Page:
April 30, 2016
DALLAS - The Texas Medical
Association (TMA) today voted Edinburg gastroenterologist Carlos J. Cardenas,
MD, president-elect. He will serve in the office for one year before he assumes
the TMA presidency. TMA’s policymaking body, the House of Delegates, elected
Dr. Cardenas today during TexMed, its annual conference, in Dallas.
“I am pleased to have been elected president-elect of our
TMA, and am humbled by the trust that the House of Delegates has placed in me,”
said Dr. Cardenas, a 32-year member of the association. “I look forward to
serving in the best interest of our patients and colleagues.”
Dr. Cardenas listed his two top priorities once he becomes
TMA president: To serve as an advocate for the sanctity of the patient-physician
relationship in all its guises, and “concomitantly raise the profile and public
awareness of the collective work that is done by every member of the medical
profession in our great state.
“Serving as president-elect
and president is incredibly meaningful, as it provides many opportunities to
advocate for our patients and our profession,” he said. “Being the face and
voice of our more than 49,000 members will empower me to help drive the
dialogue and influence the policies that affect our day-to-day lives as
physicians, and maintain our fiduciary responsibility to our patients.”
Dr. Cardenas already has been a face and voice of TMA
leadership, having chaired the association’s Board of Trustees, its governing
body. He also starred in a series of informational TMA
“Hey, Doc” videos, before
the launch of the federal Affordable Care Act. TMA produced the videos and
other material to inform patients – and physicians whose patients consult for
answers – about how to adapt to the new health law. He also helped lead TMA’s
fight for medical liability reform, which became Texas law in 2003.
“Simply put, I wanted to be TMA president so that I could
be ‘advocate in chief’ for my colleagues, our profession and our patients,” he
The Lone Star Caucus,
comprising physicians from counties across Texas, nominated Dr. Cardenas for
office, saying, “He is a clinician, a steadfast patient and physician advocate,
a pragmatic and successful business leader, and a local community activist. Legislators
from Austin and Washington, from both ends of the spectrum and both sides of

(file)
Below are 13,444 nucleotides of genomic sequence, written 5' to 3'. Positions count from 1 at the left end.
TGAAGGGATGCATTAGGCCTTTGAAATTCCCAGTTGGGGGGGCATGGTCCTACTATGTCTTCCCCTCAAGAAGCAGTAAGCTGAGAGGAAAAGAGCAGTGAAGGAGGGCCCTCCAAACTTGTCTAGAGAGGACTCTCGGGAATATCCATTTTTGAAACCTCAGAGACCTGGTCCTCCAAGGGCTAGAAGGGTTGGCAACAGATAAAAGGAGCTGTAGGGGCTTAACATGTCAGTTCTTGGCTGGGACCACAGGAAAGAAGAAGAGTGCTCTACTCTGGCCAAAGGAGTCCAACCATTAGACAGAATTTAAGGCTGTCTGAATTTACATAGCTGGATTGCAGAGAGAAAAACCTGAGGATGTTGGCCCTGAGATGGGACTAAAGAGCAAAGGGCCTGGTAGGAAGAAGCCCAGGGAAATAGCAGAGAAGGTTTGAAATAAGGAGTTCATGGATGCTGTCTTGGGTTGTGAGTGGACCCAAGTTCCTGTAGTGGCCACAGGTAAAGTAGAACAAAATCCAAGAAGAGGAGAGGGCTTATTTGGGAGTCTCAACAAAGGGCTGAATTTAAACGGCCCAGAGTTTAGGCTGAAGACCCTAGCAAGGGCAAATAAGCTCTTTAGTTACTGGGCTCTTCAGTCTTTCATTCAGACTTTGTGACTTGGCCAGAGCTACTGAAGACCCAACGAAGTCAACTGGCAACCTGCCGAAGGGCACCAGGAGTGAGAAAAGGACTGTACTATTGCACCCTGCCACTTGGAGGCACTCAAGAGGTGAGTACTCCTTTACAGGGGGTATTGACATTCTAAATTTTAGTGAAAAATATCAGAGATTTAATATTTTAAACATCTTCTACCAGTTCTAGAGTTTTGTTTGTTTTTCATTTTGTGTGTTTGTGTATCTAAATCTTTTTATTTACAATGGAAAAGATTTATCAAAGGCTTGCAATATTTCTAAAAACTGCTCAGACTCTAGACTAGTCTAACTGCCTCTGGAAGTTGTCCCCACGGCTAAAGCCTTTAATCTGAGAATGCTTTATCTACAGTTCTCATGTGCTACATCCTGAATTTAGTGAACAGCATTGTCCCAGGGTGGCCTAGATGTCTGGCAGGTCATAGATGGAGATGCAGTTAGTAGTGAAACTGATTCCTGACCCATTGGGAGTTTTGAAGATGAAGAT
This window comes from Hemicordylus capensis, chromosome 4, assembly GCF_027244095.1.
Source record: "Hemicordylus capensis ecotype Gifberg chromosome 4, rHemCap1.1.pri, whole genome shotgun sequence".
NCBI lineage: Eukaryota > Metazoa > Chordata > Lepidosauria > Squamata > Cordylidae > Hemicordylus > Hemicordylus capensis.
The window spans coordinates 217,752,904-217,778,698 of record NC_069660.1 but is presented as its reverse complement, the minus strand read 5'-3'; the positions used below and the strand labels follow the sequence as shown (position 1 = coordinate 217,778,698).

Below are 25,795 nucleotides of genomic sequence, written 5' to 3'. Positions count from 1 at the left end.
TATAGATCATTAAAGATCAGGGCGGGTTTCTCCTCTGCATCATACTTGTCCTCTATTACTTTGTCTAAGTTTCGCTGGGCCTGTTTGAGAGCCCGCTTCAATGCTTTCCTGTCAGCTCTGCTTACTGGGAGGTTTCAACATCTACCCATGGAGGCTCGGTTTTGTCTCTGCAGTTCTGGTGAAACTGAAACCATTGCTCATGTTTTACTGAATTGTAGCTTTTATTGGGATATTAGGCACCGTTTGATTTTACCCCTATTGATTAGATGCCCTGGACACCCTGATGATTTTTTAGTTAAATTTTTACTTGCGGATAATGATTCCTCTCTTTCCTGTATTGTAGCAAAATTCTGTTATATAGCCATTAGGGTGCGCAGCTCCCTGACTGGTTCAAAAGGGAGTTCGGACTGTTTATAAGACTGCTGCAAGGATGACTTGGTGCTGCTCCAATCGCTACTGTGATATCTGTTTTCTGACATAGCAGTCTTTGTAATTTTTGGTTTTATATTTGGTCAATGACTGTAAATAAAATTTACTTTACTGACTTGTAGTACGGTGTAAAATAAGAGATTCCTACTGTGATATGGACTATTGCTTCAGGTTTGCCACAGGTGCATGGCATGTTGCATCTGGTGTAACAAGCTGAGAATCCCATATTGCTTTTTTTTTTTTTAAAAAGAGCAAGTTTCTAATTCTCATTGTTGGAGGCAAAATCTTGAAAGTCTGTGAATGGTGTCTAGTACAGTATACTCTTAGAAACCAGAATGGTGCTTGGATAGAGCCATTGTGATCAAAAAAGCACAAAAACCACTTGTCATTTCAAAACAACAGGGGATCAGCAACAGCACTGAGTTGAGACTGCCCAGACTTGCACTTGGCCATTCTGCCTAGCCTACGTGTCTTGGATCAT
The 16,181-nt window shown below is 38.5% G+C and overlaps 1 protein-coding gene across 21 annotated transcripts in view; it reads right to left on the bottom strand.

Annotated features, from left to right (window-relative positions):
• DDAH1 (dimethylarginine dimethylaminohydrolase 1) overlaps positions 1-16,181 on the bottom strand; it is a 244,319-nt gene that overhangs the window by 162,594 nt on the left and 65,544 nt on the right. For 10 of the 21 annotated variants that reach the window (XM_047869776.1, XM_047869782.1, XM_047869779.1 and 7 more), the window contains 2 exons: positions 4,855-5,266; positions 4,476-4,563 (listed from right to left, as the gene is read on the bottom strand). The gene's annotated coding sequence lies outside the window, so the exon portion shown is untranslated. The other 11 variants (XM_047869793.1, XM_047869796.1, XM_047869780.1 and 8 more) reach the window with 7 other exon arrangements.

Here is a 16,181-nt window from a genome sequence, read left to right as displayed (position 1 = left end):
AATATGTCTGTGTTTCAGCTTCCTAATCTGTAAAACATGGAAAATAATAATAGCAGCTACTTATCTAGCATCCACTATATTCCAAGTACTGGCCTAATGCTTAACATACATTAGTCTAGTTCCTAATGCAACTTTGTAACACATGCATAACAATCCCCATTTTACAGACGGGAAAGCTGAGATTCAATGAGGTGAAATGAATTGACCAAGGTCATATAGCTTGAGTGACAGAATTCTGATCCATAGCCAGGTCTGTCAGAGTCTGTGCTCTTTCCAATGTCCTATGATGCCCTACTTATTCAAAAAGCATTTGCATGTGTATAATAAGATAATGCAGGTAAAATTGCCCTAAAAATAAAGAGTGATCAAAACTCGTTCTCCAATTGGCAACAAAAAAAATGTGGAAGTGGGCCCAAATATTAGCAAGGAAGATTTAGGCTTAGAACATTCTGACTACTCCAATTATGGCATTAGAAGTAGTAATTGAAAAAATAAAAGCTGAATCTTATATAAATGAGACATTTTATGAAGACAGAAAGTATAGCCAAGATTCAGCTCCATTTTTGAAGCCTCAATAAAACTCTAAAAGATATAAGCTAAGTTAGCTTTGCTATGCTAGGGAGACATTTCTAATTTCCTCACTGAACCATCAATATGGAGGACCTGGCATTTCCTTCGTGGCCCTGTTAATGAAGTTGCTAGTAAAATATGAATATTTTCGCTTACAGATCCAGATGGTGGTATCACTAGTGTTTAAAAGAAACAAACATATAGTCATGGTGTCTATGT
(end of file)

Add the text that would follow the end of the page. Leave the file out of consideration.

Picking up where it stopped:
the aisle, call upon Dr. Cardenas for his policy insights.”
Indeed, Dr. Cardenas regularly
advocates on behalf of medicine and patient care. He attends TMA’s “First
Tuesdays at the Capitol” legislative lobby days each session, has testified
numerous times before the Texas Legislature, and has advised elected officials
and policymakers on health matters. Prior to joining the Board of Trustees in
2005, he served five years as a member of the TMA Council on Legislation, and
was legislative chair of the Border Health Caucus, to which he still belongs.
He is a delegate in TMA’s House of Delegates; is a member of the TMA Foundation,
the association’s philanthropic arm; a TMA liaison to the Coalition of State
Medical Societies; and is a founding and Patron Club member of TEXPAC, TMA’s
political action committee (for which he also served as a district chair). Dr.
Cardenas also was a member of the TMA Physician Services Organization (PSO)
steering committee, which led to the formation of TMA
PracticeEdge, TMA’s PSO. Dr. Cardenas also served as president of
the Hidalgo-Starr County Medical Society.
In his 26th year of practicing
gastroenterology, he also chairs the
Rio Grande Valley’s Doctors Hospital at Renaissance.
Dr. Cardenas received his medical degree at The University
of Texas Medical Branch at Galveston, and completed his residency training in
internal medicine and gastroenterology at Scott & White Memorial Hospital
Dr. Cardenas and his wife of 27 years, Mrs. Chris Cardenas, have three sons, Adam R. Cardenas, Simon
C. Cardenas, and Daniel O. Cardenas. His parents are Mr. Ruben R. Cardenas and Mrs. Dardanella G. Cardenas.
TMA is the largest state
medical society in the nation, representing more than 49,000 physician and
medical student members. It is located in Austin and has 110 component county
medical societies around the state. TMA’s key objective since 1853 is to
improve the health of all Texans.
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Contact: Brent Annear (512) 370-1381; Cell: (512)
656-7320; e-mail: brent.annear[at]texmed[dot]org
Marcus Cooper (512) 370-1382
Cell: (512) 650-5336;
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